Earlier this week, Lorie and I made our biweekly visit to the National Institutes of Health (NIH) for my infusion of the experimental agent M7824. The two day trip was uneventful and included a variety of imaging and other diagnostic tests, including an ultrasound of my spleen and a chest x-ray to monitor the pleural effusion in my left lung.
Fortunately, all of the tests came back fine and I was cleared to receive my regular infusion of M7824. As with all the previous treatments, there were no adverse reactions and we returned home later that evening.
However, with the month of July rapidly approaching, I can’t help but start to feel quite anxious. This is due to the published results from Bristol-Myers Squibb’s “CheckMate 141” phase 3 trial with Opdivo® (nivolumab), an anti-programmed death 1 (PD-1) monoclonal antibody also known as a checkpoint inhibitor. In that study, 361 patients with recurrent squamous-cell carcinoma of the head and neck (SCCHN) whose disease had progressed within 6 months after platinum-based chemotherapy were assigned, in a 2:1 ratio, to receive Opdivo every 2 weeks or standard, single-agent systemic therapy (methotrexate, docetaxel, or cetuximab). The primary end point was overall survival.
Treatment with Opdivo resulted in longer overall survival than treatment with standard, single-agent therapy. The median overall survival was 7.5 months (95% confidence interval [CI], range 5.5 months to 9.1 months) in the Opdivo group versus 5.1 months (95% CI, 4.0 months to 6.0 months) in the group that received standard therapy.
Recall from prior posts that M7824 is a completely novel, first-in-class, bispecific fusion protein of an avelumab-like, anti-PD-L1 antibody linked to two molecules of TGF-beta trap. Therefore, I always viewed M7824 as a “potentially” superior alternative to Opdivo given its added mechanism of action, hence my strong interest in participating in the M7824 clinical trial.
Assuming for a moment that M7824’s treatment effect is at least comparable to Opdivo, and considering that my disease recurred around December 2016, an expected survival of 7.5 months would translate to the July/August 2017 timeframe.
To be fair, an apples-to-apples comparison of Opdivo and M7824 isn’t possible. However, the results of Bristol-Myers Squibb’s “CheckMate 141” trial serve as a contemporary data set for checkpoint inhibitors in the treatment of recurrent SCCHN and are definitely something that I keep my eye on.
Barring any surprises, I’ll continue biweekly treatment with M7824 and then repeat imaging in July to see whether or not my disease has progressed. In the meantime, I’ll continue to savor simple moments like enjoying ice cream on a warm summer evening with my wife (see photo).
It’s been a couple of weeks since my last clinical post, so I wanted to provide an update following this week’s NIH appointments.
First, surgical insertion of my Aspira® drainage system has dramatically improved the pleural effusion in my left lung. It’s essentially a chest tube/catheter that allows me to drain the fluid buildup on an as-needed basis into drainage bags at home. The image to the right shows before and after chest x-ray images that demonstrate just how blocked my left lung was before being drained (nearly 2/3 blocked). It also shows how my left lung is now “close” to normal following drainage.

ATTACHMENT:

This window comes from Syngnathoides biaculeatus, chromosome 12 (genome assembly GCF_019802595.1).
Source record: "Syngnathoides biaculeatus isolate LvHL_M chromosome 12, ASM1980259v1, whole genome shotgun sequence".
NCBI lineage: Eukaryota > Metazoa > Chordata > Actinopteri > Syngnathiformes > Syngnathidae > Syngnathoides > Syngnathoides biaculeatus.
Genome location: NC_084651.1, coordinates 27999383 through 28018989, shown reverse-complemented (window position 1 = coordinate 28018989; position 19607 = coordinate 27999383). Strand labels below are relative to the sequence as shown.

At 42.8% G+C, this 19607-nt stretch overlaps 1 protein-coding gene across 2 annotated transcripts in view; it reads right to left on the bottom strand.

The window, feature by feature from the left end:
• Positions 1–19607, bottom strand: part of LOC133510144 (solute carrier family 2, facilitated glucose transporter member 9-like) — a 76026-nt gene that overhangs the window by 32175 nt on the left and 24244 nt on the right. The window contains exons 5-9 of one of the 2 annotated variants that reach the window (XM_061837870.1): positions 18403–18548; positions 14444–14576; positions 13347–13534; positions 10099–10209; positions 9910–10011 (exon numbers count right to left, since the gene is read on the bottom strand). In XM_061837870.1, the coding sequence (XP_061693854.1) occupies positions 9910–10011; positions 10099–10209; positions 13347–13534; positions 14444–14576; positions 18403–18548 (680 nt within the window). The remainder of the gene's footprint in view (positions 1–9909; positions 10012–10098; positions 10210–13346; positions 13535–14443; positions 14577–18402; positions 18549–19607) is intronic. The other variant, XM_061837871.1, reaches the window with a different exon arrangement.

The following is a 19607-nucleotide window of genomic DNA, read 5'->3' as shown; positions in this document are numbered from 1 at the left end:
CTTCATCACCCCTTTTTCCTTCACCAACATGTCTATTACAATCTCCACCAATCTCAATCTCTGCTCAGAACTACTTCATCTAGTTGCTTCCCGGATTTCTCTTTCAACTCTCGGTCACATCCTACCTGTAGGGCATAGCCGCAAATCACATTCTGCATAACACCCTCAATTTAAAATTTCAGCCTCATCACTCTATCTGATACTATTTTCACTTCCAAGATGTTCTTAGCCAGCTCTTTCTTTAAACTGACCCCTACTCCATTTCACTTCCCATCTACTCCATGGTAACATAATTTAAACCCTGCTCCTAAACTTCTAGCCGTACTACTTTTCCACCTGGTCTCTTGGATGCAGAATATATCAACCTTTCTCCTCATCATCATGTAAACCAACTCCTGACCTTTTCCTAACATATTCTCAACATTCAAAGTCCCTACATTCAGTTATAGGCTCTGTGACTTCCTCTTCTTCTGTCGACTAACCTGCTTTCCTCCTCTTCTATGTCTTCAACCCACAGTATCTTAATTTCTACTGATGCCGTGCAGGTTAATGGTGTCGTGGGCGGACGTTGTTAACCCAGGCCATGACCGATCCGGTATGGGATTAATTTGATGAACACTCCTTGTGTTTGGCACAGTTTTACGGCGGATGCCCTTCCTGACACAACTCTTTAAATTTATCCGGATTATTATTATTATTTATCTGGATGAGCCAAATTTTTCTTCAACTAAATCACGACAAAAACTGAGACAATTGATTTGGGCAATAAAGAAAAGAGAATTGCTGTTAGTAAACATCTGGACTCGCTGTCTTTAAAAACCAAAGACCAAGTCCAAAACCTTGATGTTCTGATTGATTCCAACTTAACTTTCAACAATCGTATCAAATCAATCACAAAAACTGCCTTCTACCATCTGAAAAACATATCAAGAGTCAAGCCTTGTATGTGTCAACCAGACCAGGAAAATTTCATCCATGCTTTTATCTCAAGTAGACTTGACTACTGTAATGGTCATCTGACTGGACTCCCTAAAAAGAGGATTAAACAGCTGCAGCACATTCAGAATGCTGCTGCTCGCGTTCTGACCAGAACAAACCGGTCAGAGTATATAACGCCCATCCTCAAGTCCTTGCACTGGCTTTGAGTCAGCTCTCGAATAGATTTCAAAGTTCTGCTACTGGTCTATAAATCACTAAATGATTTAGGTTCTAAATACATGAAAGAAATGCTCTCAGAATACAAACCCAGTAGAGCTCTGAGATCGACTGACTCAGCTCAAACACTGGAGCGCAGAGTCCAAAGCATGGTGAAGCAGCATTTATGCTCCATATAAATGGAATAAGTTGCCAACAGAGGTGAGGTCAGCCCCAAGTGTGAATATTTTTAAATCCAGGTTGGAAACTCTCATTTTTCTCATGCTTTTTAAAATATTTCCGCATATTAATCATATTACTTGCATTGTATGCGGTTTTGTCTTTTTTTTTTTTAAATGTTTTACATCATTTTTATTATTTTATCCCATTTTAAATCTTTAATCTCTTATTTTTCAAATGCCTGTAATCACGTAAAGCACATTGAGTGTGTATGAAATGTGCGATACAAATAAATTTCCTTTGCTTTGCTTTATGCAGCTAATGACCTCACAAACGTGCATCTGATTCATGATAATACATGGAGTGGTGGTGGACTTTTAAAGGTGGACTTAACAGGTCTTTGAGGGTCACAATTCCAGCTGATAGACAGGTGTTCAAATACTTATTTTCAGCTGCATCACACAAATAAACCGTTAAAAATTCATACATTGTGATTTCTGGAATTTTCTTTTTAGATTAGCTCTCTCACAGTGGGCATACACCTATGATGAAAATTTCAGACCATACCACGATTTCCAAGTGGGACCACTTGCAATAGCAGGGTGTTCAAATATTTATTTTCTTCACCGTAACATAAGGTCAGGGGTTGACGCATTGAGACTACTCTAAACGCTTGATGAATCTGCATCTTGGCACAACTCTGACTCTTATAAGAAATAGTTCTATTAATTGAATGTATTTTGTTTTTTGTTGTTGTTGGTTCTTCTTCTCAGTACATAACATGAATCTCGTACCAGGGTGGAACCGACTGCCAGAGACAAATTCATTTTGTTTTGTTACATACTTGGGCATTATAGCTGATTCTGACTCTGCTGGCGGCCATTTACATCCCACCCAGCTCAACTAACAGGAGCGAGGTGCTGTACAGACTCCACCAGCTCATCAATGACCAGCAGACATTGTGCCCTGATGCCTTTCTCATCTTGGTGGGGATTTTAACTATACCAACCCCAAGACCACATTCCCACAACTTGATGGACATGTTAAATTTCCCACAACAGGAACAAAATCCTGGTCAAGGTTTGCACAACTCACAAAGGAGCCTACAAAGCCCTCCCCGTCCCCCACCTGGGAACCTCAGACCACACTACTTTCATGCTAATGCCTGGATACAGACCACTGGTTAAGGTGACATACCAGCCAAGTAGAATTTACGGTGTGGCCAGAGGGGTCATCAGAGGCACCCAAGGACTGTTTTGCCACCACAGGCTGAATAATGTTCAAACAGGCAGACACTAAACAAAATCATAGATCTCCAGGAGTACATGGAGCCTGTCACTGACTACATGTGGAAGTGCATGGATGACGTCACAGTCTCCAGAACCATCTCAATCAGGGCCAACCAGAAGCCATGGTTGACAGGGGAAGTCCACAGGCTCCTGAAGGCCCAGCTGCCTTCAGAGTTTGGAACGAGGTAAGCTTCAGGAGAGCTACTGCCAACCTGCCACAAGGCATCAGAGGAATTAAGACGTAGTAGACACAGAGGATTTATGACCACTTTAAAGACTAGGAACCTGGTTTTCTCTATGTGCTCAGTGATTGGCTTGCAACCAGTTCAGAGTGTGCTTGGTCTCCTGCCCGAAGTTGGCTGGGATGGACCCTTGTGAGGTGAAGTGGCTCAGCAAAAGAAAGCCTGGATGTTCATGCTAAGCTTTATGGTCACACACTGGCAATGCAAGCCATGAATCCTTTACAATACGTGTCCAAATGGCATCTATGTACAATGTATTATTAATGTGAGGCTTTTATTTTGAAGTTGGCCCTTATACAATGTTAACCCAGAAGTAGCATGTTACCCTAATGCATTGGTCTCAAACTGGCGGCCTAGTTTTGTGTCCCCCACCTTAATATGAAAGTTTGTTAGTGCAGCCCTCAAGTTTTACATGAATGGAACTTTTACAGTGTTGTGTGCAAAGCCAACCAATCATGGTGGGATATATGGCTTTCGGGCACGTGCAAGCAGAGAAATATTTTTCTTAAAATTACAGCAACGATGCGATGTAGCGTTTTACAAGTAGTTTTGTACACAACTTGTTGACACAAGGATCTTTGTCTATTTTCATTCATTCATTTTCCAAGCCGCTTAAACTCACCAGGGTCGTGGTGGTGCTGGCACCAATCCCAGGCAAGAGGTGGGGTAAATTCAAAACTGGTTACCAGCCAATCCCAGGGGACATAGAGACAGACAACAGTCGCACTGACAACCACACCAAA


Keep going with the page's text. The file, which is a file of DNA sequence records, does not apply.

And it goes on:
Second, I’ve been on prednisone (steroid) to help “sculpt” the inflammatory response, which is also helping keep the fluid from building up so quickly in my left lung. Whereas I was emptying 100 mL or more on a daily basis previously, I am now only draining 15-20 mL every other day or so.
Now that the pleural effusion can be managed, attention returned to whether or not to resume treatment with M7824, a completely novel, first-in-class, bispecific fusion protein (see prior posts for more details). My last infusion of M7824 was several weeks ago.
Following another CT scan and constructive discussion with the NIH team, we came to the conclusion that there is essentially a tug-of-war occurring between the cancer in my lungs and my body’s immune system, the latter of which appears to be benefiting from M7824. The hope is that eventually M7824 will tip the scale in favor of my body’s immune system and control the cancer.
Accordingly, the decision was made to keep moving forward with M7824 and I received an infusion on Tuesday, May 16, 2017. As with past administrations, there were no issues and I returned home to Pennsylvania with Lorie later that evening.
The pleural effusion will be monitored closely and managed via the catheter and steroids. As long as there are no major issues in terms of fluid in my lung, I will continue to receive an infusion of M7824 every other week. A repeat CT scan will be done in a month or so to reassess the situation.
This past Wednesday, I had a thoracentesis procedure in which a needle was inserted into the pleural space between my lungs and chest wall. This procedure was done to remove excess fluid, known as a pleural effusion, from the pleural space to help me breathe easier.
During the procedure, Dr. Elliot Levy, an interventional radiologists at NIH trained in radiology and minimally invasive procedures, drained 1.5 liters from the pleural space. Almost immediately, I felt better and even while I was being wheeled back to my recovery room, I asked my wife Lorie to grab me a turkey sandwich from the cafeteria as I was quite hungry. It’s possible the large amount of fluid on my left side was putting some pressure on my stomach, which could help explain why I haven’t had much of an appetite lately.